—“Hey, Hey, What Can I Do,” Led Zeppelin. This infectious folk rave-up about a wronged lover didn’t make the “Led Zeppelin III” final cut but nonetheless achieved legendary status on FM radio as a special Zeppelin track. Released as the B-side to “Immigrant Song” in 1970, and on a 1972 Atlantic Records compilation LP, it did not join Zeppelin song collections until the boxed sets began coming out.

—“Silver Springs,” Fleetwood Mac. One of the most beloved of Fleetwood Mac songs, probably in part because it was left off of the mega-selling “Rumours,” appearing only on the flip side of the “Go Your Own Way” single. But it’s also beloved for its wonderful slow burn, a sense of deep regret and lingering passion that by song’s end can no longer be contained. After appearing in boxed sets and the record “The Dance,” it finally made it onto “Rumours” in its 2004 reissue.

—“Waiting on a Friend,” The Rolling Stones. “Plundered My Soul” was a celebrated “Exile on Main Street” leftover released this year, but some true classic Stones songs were longtime dust-gatherers as well. The 1981 album “Tattoo You” was almost entirely made up of reworked leftovers, including “Start Me Up” (a reggae song from the “Black and Blue” sessions remade for “Some Girls”) and “Waiting on a Friend,” the instrumental tracks of which dated to the 1972 sessions for “Goats Head Soup.”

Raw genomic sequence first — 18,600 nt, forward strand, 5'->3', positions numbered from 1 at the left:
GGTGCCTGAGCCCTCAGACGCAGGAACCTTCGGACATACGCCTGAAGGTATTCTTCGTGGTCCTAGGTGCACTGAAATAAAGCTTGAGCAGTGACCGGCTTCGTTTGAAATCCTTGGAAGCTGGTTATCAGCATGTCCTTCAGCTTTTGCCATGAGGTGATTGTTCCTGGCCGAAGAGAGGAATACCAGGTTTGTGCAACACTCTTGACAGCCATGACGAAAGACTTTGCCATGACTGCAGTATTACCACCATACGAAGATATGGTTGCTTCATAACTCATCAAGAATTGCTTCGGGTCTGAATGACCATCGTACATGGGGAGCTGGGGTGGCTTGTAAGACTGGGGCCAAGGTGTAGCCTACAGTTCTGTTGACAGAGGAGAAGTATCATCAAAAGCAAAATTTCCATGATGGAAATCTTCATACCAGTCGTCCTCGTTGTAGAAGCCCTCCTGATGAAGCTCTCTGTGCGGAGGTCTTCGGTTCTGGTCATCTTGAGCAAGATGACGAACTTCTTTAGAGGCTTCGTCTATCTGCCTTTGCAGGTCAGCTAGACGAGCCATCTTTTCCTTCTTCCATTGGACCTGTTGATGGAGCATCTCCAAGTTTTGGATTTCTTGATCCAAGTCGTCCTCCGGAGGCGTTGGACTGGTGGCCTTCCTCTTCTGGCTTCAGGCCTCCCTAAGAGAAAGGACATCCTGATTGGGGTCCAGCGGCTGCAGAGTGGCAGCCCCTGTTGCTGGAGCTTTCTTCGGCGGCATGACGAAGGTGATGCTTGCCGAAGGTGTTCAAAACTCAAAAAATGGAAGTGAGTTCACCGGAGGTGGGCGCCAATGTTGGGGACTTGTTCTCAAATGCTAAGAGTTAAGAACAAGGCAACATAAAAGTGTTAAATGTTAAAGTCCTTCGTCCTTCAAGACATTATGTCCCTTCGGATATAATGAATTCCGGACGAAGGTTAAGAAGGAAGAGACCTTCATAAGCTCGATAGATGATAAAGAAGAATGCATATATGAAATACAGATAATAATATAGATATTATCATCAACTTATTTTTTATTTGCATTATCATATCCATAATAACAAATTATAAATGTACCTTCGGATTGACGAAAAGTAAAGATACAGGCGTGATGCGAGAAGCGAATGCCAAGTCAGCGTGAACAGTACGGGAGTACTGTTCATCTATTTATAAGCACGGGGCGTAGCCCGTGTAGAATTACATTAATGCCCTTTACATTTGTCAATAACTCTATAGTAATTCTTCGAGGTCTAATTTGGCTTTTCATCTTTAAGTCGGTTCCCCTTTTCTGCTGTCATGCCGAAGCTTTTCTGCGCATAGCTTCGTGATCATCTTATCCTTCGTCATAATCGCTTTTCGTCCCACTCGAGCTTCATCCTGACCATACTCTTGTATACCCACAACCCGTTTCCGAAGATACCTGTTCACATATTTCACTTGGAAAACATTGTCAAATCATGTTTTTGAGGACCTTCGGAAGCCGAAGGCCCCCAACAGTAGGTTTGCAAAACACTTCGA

— “Blind Willie McTell,” Bob Dylan. Dylan is notorious for leaving great songs off albums — “The Groom’s Still Waiting at the Altar” should have been on “Shot of Love,” and “Red River Shore” mystifyingly missed the “Time Out of Mind” cut — but the most famous may be this haunting six-minute ballad recorded for the 1983 album “Infidels.” This dark travelogue evoking slavery, bootlegging and an early 20th century bluesman was officially released in 1991 on Dylan’s “The Bootleg Series Volumes 1-3 (Rare & Unreleased) 1961–1991.”

—“Bad Day,” R.E.M. Initially recorded during the sessions for “Lifes Rich Pageant” (1986), this motor-mouthed precursor to “It’s the End of the World As We Know It (And I Feel Fine)” was remade for the band’s 2003 greatest hits album “In Time” and released with a TV-news-spoofing video.

—“Bob George,” Prince. The Purple One recorded a nasty funk album, “The Black Album,” as his follow-up to the landmark “Sign o’ the Times” but had a change of heart and recalled it just before its scheduled 1987 release. (He recorded the tamer “Lovesexy” instead.) The most extreme of the squelched songs was “Bob George,” a foul-mouthed, violent rap from the point of view of a guy whose girlfriend has been seeing Prince’s manager. Warner Bros. finally released — and quickly deleted — “The Black Album” in 1994.